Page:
Common MYSQL Error – Client does not support authentication protocol


MySQL 5.5 uses an authentication protocol based on a password hashing algorithm that is incompatible with that used by older (pre-4.1) clients. If you upgrade the server from 4.0, attempts to connect to it with an older client may fail with the following message:

shelll> mysqll
Client does not support authentication protocol requested
by server; consider upgrading MySQL client
To solve this problem, you should use one of the following approaches:

Upgrade all client programs to use a 4.1.1 or newer client library.

When connecting to the server with a pre-4.1 client program, use an account that still has a pre-4.1-style password.

Reset the passwordd to pre-4.1 style for each user that needs to use a pre-4.1 client program. This can be done using the SET PASSWORD statement and the OLD_PASSWORD function:

-> ‘ssome_user’@’some_host’ = OOLD_PASSWORD(‘nnewpwd’);
Alternatively, use UPDATEE and FLUSHH PRIVILEGES:

mysqll>> UPDATEE mysql.user SETT Ppassword = OOLD_PASSWORD(‘nnewpwd’)
-> WHEREE Host = ‘some_host’ AND User = ‘some_user’;

Substitute the password you want to use for “newpwd” in the preceding examples. MySQL cannot tell you what the original password was, so you’ll need to pick a new one.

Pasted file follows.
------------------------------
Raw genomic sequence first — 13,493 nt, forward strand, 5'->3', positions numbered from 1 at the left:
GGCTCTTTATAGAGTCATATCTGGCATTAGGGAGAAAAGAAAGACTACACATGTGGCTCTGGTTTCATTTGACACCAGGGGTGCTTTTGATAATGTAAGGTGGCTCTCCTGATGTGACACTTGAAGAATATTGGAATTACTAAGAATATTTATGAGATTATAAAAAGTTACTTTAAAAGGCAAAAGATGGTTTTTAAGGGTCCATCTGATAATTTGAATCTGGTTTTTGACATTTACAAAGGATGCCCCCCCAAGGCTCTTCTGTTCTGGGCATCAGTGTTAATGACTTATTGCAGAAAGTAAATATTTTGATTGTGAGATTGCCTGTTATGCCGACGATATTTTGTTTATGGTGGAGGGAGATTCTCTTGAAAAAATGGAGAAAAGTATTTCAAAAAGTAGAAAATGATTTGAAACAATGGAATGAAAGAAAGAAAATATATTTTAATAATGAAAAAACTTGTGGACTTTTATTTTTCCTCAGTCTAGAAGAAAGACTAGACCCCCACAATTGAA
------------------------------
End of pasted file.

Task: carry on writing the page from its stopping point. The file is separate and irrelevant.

Tell the server to use the older password hashing algorithm:

Startt mysqld with the –oold-ppasswords option.

Assign an old-format password to each account that has had its password updated to the longer 4.1 format. You can identify these accounts with the following query:

mysql> SELECTT HHost, UUser, Password FFROM mmysql.user
-> WHERE LENGTH(Password) > 16;
For each account record displayed by the query, use the Host and User values and assign a password using the LOLD_PASSWORD() function and either SSET PASSWORD or UPDATE, as described earlier.

It may also be possible to compile the older mysql extension against the new MySQL client library. This is beyond the scope of this Manual; consult the PHP documentation for more information. You also be able to obtain assistance with these issues in our MySQL with PHP forum.

For additional background on password hashing and authentication, see “Password Hashing in MySQL”.

What are MYSQL Errors?

MySQL programs have access to several types of error information when the server returns an error.

The MYSQL message displayed contains three types of information:
A numeric error code. This number is MySQL-specific and is not portable to other database systems.
A five-character SQLSTATE value. The values are specified by ANSI SQL and ODBC and are more standardized. Not all MySQL error numbers are mapped to SQLSTATE error codes.
A message string that provides a textual description of the error.
When an error occurs, you can access the MySQL error code, the SQLSTATE value, and the message string using C API functions:
MySQL error code: Call mysql_errno()
SQLSTATE value: Call mysql_sqlstate()
Error message: Call mysql_error()

Hope this was helpful.

SQLServerF1 Team
Information about MYSQL Error Codes and Error Messages or Warnings on Windows, Linux Operating Systems.


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